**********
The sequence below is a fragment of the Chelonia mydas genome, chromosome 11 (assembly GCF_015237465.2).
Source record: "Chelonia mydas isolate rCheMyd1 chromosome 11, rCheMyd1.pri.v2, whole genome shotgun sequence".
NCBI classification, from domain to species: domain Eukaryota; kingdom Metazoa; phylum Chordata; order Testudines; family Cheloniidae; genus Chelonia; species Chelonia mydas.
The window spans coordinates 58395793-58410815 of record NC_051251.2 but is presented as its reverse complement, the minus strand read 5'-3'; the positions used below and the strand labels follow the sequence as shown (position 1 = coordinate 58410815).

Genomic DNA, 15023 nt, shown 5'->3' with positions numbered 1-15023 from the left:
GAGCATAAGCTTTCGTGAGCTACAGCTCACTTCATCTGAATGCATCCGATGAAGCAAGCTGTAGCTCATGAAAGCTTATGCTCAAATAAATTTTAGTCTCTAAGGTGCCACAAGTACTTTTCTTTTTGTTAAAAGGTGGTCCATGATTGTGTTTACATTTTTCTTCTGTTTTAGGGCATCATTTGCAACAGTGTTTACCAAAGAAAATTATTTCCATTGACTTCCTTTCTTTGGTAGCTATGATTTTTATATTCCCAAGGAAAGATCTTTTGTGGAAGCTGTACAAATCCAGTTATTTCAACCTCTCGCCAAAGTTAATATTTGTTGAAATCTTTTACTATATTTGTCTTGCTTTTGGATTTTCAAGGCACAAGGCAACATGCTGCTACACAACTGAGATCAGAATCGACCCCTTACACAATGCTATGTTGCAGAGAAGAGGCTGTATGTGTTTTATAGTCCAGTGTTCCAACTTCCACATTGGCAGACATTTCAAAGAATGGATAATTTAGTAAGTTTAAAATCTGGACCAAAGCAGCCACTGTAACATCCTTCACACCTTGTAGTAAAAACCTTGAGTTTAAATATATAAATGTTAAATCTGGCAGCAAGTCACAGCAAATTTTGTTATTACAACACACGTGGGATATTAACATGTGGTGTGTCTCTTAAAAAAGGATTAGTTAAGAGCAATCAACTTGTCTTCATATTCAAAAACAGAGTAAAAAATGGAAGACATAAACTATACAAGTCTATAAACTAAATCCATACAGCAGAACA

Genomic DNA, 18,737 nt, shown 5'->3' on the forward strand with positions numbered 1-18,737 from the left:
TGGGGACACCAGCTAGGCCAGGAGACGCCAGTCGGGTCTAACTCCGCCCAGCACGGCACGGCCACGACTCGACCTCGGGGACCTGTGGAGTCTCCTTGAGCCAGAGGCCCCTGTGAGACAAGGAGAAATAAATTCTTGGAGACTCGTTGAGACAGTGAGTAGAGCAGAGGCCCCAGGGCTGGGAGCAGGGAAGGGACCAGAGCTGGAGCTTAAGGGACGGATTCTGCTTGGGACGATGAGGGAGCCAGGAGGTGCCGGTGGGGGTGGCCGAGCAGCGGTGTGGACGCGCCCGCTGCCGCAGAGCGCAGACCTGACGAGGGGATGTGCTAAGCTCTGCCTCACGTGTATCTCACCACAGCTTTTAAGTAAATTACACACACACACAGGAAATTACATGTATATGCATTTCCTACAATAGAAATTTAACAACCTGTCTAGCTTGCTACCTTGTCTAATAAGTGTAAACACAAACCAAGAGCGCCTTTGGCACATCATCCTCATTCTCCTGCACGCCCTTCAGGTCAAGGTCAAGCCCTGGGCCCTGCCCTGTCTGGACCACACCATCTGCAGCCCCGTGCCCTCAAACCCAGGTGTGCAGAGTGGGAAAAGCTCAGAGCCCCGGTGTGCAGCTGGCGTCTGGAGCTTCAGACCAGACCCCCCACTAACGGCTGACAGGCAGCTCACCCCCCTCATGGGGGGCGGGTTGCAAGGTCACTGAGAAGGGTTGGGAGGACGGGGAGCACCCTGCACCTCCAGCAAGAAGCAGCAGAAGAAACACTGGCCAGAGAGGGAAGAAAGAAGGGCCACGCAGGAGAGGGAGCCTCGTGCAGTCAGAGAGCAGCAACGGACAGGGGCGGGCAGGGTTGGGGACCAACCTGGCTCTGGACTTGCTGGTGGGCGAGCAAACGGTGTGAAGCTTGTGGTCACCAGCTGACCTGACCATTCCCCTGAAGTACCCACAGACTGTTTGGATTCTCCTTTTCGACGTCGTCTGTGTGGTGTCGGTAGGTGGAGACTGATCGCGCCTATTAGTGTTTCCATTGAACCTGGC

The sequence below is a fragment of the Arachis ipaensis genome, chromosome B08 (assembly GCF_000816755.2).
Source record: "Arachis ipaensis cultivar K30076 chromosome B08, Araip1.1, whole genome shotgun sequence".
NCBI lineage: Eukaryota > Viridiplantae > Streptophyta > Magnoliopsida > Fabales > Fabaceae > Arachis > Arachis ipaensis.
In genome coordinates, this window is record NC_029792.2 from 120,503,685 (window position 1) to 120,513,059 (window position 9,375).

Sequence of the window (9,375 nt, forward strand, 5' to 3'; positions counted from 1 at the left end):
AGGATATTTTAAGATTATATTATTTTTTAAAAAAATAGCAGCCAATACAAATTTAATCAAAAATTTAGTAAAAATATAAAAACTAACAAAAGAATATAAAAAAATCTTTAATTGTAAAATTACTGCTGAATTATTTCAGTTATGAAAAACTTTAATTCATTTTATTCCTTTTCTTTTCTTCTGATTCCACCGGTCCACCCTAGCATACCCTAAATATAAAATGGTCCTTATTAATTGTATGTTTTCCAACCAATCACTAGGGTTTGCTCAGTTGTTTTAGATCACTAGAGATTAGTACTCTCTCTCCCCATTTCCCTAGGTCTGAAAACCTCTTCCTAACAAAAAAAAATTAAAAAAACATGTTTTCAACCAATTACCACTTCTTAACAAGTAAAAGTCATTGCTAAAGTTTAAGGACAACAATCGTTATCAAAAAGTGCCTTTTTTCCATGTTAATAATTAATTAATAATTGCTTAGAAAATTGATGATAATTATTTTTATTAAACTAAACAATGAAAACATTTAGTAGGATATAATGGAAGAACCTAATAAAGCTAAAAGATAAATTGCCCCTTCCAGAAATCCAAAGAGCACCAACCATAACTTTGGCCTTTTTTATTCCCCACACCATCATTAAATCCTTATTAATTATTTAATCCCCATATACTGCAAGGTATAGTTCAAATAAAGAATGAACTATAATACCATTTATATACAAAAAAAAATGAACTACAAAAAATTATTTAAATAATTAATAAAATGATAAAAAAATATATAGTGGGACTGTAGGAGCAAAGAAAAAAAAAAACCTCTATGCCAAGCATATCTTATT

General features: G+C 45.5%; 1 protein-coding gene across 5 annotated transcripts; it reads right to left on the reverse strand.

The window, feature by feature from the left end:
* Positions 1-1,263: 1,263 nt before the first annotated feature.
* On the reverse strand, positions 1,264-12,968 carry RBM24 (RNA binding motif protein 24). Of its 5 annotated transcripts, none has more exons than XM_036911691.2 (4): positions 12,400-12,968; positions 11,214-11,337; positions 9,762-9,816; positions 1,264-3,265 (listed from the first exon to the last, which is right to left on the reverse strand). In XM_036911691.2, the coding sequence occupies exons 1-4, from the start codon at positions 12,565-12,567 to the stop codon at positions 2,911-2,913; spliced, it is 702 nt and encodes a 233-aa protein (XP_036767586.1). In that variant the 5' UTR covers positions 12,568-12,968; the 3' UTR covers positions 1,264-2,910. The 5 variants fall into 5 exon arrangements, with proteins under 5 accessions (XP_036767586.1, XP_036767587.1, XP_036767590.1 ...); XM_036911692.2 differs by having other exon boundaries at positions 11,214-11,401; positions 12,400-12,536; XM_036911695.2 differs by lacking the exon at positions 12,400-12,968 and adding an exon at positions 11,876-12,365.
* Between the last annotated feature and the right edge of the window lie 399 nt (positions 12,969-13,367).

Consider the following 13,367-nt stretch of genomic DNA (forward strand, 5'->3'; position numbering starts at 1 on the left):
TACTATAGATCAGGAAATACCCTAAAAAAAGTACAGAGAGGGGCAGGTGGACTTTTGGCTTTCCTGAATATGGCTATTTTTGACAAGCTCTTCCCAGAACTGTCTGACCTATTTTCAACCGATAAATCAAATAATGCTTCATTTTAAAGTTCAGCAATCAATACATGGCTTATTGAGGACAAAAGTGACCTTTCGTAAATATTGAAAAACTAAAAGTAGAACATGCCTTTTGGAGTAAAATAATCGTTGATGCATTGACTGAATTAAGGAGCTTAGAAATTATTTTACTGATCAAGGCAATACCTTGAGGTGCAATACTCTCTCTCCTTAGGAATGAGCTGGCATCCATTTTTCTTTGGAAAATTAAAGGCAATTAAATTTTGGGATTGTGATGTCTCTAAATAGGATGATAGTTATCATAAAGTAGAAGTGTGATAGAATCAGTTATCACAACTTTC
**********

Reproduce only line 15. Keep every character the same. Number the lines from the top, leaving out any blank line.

General features: G+C 45.5%; 1 protein-coding gene across 5 annotated transcripts; it reads right to left on the reverse strand.